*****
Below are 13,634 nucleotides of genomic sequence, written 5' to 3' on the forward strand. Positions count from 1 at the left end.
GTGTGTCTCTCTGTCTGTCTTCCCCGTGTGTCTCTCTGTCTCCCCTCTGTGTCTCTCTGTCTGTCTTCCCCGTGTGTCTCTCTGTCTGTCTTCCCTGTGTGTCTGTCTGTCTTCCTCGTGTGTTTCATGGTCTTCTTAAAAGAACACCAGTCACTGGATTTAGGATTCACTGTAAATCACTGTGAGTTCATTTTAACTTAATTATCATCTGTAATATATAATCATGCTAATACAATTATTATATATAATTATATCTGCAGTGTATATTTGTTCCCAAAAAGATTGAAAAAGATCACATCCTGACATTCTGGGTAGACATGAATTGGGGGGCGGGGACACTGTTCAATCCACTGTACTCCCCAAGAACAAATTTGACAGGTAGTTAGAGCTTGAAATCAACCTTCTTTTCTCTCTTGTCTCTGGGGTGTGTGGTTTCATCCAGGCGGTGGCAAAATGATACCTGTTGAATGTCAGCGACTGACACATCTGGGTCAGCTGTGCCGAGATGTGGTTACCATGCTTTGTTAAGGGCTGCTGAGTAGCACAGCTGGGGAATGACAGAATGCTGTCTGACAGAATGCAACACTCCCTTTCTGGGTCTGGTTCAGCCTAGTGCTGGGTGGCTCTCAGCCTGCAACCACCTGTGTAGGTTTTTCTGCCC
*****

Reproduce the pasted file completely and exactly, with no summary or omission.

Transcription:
Below are 13,634 nucleotides of genomic sequence, written 5' to 3' on the forward strand. Positions count from 1 at the left end.
GTGTGTCTCTCTGTCTGTCTTCCCCGTGTGTCTCTCTGTCTCCCCTCTGTGTCTCTCTGTCTGTCTTCCCCGTGTGTCTCTCTGTCTGTCTTCCCTGTGTGTCTGTCTGTCTTCCTCGTGTGTTTCATGGTCTTCTTAAAAGAACACCAGTCACTGGATTTAGGATTCACTGTAAATCACTGTGAGTTCATTTTAACTTAATTATCATCTGTAATATATAATCATGCTAATACAATTATTATATATAATTATATCTGCAGTGTATATTTGTTCCCAAAAAGATTGAAAAAGATCACATCCTGACATTCTGGGTAGACATGAATTGGGGGGCGGGGACACTGTTCAATCCACTGTACTCCCCAAGAACAAATTTGACAGGTAGTTAGAGCTTGAAATCAACCTTCTTTTCTCTCTTGTCTCTGGGGTGTGTGGTTTCATCCAGGCGGTGGCAAAATGATACCTGTTGAATGTCAGCGACTGACACATCTGGGTCAGCTGTGCCGAGATGTGGTTACCATGCTTTGTTAAGGGCTGCTGAGTAGCACAGCTGGGGAATGACAGAATGCTGTCTGACAGAATGCAACACTCCCTTTCTGGGTCTGGTTCAGCCTAGTGCTGGGTGGCTCTCAGCCTGCAACCACCTGTGTAGGTTTTTCTGCCC